Earlier Wednesday, Fraser said there are unprecedented measures coming totackle the housing crisis, working with the private and non-profit sectors.
“We’re going to need to advance measures that are going to help change the financial equation for builders who are dealing with a lot of projects that are actually approved but have been put on pause because of a higher-interest rate environment,” Fraser said.
He also said the federal government will “work to change” how long it takes cities to issue zoning permits and find ways to attract immigrants with construction skills to Canada.
Fraser added the government will need to be “investing in innovation, like building homes in factories so we can actually be more productive with the assets that we have, with the investments that we make.”
The Liberals are also trying to signal they are prudent fiscal managers.
An ongoing spending review calls for a $15-billion cut over five years, and a drop of $4 billion each following year. Treasury Board President Anita Anand insisted that won’t affect priorities such as housing, affordability and support to vulnerable Canadians.
“We’re going to continue to be focused on those priorities while making sure that our own fiscal house is in order. And that’s what all Canadians are doing right now,” she said.
Charles Sousa, a Toronto-area MP and Ontario’s former finance minister, said the party needs to balance building more in the suburbs with managing federal spending.
“We have to do more collaboratively with the provinces and municipalities, and we have to find ways to be constructive,” he said.
“We redistribute wealth where necessary, but we have to promote growth; we have to promote economic vitality.”
MPs are meeting in regional groups on Wednesday to touch base on issues their constituents have raised, as well as unflattering polling numbers in surveys the Liberals commissioned this summer.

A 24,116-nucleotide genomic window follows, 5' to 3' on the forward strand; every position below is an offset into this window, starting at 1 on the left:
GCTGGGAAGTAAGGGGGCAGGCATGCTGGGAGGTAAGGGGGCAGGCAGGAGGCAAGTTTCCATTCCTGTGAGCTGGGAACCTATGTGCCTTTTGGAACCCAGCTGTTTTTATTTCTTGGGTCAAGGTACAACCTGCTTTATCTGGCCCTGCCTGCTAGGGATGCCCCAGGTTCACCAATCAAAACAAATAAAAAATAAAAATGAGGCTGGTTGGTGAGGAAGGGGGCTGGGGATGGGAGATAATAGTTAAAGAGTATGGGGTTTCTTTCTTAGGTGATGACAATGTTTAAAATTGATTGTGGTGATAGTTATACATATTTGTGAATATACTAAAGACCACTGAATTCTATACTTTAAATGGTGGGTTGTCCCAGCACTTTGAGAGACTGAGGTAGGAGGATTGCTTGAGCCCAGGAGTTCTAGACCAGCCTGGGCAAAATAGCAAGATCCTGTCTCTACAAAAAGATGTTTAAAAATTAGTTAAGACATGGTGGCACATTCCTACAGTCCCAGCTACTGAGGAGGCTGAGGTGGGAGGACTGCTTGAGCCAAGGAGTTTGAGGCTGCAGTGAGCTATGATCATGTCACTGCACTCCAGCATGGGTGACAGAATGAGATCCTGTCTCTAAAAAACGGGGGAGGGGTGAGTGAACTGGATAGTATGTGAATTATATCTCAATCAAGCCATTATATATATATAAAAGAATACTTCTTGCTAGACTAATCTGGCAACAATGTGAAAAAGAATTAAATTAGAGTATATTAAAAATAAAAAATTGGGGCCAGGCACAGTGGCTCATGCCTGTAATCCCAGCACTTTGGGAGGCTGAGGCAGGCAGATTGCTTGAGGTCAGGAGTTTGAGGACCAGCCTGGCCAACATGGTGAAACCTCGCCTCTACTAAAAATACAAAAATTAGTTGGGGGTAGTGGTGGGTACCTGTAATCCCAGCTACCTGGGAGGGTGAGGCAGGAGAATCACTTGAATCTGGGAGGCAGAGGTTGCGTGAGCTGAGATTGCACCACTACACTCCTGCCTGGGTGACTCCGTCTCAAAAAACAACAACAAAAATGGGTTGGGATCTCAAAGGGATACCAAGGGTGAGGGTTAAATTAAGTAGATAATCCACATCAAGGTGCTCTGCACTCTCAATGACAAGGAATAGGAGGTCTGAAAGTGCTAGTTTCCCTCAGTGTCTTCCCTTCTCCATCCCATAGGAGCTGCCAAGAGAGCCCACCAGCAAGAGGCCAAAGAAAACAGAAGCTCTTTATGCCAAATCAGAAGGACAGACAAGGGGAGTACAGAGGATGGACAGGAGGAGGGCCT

Yet Vancouver-area MP Ken Hardie claimed his constituents are generally feeling positive.
“We were talking about this last night. Whatever the polls are saying, we’re not hearing it at the doors,” he said.
“We were expecting to run into some heavy weather; some people are upset. Most people aren’t even paying attention.”
Opposition parties say the Liberals are reacting to a crisis they let fester.
The Conservatives pointed to a comment from Liberal MP Arielle Kayabaga, who told media this week: “I haven’t been able to purchase a home.” Kayabaga, who was elected in 2021, receives an annual salary of nearly $195,000 as a member of Parliament.
“It appears that members of the Liberal caucus are just now starting to notice what their constituents have been facing for the past eight years,” the Conservatives wrote in a statement.
The NDP blamed the Liberals and Tories for decades of gutting investments in public housing.
NDP Leader Jagmeet Singh called on Trudeau to waive federal taxes on projects to build affordable housing, while boosting funding to non-profit and co-op housing providers, and help them buy older properties that are often snapped up by developers.
The caucus meeting is taking place in a convention centre with locked doors and heavy security.
On Tuesday, a dozen protesters gathered outside the venue holding flags with expletives seen during the “Freedom Convoy” protests in 2022. Some in that group were seen that evening lighting off fireworks in the vicinity of hotels where Liberal MPs were staying.